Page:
General News Politics — 12 July 2013
High numbers of mental health patients are still secluded and restrained in psychiatric hospitals for more than 12 hours — with one patient restrained for almost six days last year, a Victorian report reveals.
The proportion of patients left in seclusion for over 12 hours has doubled in the last six years, according to state figures released last week, despite a push from psychiatrists to reduce to practice to “near zero”.
Seclusion “episodes” in the state’s psychiatric facilities increased from nine per 1000 mental health bed days in 2010-11 to 13 per 1000 in 2011-12 – still below the state’s benchmark of 20 seclusion episodes per 1000 bed days.
But the main concern is focused on those secluded beyond 12 hours.
Only 13% (105) of seclusion episodes stretched beyond the 12 hour threshold in 2005/06 but that increased to 25% (1066) in 2011/12.
The findings come just over one month after experts called for an overhaul of seclusion and forced restraint in psychiatric hospitals to protect patients and nurses from further harm, following the deaths of two patients who had been forcibly restrained.
Nationally there has been a push to reduce the use of involuntary seclusion, with patient groups suggesting it fuels community fears over treatments offered to the mentally ill.
“There are all sorts of alternatives to seclusion,” said Dr Chris Ryan, clinical senior lecturer at the University of Sydney.
“Early intervention is one of the main ones; it should be the focus. It’s not about what happens at that moment of seclusion, but what happens in the lead up to defuse the situation.”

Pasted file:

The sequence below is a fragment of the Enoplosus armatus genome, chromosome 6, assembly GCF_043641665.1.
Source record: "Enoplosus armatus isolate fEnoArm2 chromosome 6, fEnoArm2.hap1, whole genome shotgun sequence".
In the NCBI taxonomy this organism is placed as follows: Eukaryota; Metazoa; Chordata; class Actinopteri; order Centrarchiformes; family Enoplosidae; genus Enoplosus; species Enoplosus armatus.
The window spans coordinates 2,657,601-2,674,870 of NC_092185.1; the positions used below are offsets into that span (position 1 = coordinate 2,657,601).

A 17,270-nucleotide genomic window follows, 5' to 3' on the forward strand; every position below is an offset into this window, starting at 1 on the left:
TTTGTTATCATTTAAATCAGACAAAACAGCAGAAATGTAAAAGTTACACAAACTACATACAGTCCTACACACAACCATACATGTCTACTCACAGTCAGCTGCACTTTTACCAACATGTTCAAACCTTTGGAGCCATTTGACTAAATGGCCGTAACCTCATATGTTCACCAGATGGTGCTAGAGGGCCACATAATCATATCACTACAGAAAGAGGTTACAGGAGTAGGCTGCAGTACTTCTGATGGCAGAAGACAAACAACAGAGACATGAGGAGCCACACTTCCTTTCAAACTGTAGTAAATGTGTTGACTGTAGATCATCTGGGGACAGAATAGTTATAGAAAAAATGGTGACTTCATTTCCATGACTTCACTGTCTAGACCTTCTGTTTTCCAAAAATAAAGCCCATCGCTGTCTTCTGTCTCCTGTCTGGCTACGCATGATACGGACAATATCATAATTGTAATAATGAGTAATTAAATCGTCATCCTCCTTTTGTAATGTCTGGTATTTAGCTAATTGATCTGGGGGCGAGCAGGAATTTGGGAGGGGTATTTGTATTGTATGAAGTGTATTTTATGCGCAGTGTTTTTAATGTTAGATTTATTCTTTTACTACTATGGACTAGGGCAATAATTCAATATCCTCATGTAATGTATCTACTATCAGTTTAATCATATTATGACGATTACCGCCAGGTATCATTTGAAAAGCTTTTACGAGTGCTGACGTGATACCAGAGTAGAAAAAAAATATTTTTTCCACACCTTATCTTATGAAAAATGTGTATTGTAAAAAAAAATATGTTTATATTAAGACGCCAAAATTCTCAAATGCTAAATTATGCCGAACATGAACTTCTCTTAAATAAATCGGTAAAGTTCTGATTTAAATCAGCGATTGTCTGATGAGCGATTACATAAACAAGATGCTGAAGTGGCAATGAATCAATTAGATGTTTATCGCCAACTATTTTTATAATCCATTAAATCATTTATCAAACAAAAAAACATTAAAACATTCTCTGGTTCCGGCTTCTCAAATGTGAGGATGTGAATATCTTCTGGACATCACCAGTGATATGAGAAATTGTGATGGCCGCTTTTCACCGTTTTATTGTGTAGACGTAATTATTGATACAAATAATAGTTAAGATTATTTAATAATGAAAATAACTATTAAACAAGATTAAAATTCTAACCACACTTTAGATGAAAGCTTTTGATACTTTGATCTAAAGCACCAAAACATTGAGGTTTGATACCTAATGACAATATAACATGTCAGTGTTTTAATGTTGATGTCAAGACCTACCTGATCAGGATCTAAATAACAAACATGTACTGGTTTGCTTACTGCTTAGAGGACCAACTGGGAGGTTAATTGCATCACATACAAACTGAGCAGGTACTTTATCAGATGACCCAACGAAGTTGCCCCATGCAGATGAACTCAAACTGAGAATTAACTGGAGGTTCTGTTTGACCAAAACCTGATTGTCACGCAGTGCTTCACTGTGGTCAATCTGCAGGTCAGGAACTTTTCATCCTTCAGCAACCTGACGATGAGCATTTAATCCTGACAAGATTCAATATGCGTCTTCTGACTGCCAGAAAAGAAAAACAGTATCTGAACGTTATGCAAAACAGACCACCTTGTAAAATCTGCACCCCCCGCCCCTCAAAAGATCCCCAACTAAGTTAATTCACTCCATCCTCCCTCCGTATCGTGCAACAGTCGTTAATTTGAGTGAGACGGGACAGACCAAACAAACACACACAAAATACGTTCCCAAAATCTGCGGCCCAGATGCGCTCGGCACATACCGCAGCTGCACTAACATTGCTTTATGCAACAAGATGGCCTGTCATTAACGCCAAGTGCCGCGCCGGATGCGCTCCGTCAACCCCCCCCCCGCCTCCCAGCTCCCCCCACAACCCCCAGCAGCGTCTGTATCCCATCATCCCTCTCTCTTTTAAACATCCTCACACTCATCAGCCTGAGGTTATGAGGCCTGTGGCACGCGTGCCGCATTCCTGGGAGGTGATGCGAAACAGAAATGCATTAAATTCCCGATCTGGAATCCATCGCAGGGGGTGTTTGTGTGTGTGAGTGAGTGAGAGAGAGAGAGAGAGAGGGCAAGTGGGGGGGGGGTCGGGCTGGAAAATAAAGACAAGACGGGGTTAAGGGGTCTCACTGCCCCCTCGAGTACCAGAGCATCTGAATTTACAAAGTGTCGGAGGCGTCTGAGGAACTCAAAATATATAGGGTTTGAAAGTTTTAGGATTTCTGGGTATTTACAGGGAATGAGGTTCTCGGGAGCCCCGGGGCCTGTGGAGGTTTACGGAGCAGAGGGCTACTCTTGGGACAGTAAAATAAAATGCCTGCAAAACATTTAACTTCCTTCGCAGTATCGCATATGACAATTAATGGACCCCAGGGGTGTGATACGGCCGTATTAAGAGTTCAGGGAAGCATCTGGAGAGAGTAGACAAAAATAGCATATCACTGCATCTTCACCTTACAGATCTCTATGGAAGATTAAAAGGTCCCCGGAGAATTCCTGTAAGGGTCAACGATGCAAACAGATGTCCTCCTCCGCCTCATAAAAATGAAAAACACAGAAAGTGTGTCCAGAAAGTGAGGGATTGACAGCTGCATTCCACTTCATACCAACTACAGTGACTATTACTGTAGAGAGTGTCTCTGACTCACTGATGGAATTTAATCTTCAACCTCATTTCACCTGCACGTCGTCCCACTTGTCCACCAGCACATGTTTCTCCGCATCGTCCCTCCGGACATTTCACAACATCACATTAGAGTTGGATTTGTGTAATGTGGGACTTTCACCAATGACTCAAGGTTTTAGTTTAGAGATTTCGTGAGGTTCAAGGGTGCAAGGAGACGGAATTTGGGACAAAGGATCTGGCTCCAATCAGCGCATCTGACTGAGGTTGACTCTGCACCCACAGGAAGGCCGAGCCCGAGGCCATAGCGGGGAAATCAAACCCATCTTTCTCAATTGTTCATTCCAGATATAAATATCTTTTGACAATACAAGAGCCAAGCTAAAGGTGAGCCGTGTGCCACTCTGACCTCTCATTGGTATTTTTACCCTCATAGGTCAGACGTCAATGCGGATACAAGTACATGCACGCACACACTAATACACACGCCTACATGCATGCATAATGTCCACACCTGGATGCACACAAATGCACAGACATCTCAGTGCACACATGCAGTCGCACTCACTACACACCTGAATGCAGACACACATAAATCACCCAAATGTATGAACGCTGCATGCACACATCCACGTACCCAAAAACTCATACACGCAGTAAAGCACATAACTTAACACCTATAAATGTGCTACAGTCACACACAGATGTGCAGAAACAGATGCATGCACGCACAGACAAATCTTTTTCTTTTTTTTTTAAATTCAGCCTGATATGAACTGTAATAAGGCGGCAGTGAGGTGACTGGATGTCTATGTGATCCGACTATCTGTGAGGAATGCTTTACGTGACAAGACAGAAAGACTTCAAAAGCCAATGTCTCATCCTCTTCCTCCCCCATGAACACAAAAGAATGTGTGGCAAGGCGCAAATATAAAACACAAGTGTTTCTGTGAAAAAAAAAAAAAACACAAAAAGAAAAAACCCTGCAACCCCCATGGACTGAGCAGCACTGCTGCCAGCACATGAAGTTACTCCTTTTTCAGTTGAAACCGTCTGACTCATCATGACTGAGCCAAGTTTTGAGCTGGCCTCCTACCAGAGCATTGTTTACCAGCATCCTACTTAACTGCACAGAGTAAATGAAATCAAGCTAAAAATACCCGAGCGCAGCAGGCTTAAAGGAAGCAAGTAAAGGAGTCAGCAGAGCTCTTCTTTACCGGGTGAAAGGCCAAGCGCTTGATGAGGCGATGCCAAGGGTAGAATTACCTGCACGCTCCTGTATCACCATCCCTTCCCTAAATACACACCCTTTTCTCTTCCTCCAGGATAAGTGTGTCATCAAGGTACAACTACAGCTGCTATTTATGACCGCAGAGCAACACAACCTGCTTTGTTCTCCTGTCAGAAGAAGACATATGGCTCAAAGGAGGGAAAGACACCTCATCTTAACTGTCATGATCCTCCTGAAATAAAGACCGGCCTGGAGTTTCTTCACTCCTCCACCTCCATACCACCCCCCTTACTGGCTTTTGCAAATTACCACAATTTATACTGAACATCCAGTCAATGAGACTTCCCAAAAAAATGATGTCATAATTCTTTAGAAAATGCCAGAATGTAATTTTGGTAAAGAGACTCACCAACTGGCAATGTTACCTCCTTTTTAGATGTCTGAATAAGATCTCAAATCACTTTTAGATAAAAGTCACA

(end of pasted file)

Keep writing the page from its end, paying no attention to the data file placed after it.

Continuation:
Sensory rooms, larger isolation areas and outdoor contained areas are other, more novel approaches being investigated by researchers.
Brenda Happell, Professor of mental health nursing at Central Queensland University, feared many patients were being left in seclusion longer than necessary in an effort to prevent future violent episodes.
“Sometimes there’s a tendency to leave patients for longer, rather than risk having to send them back in,” she said.
But Dr Matthew Large, a psychiatrist from the University of NSW, said eradication of seclusion is a “laudable pursuit”, but could have other unwanted consequences.
“Often the staff are pre-empting a crime, stepping in before another patient is violently attacked. Incarceration in jail is sometimes the alternative,” he said.
“An awful lot of energy goes into reducing sedation rates to near zero¬ but when you’ve seen someone with acute disturbance, it’s hard to get your head around how irrational they can be.”
As first appeared in Psychiatry Update, 10 July 2013.


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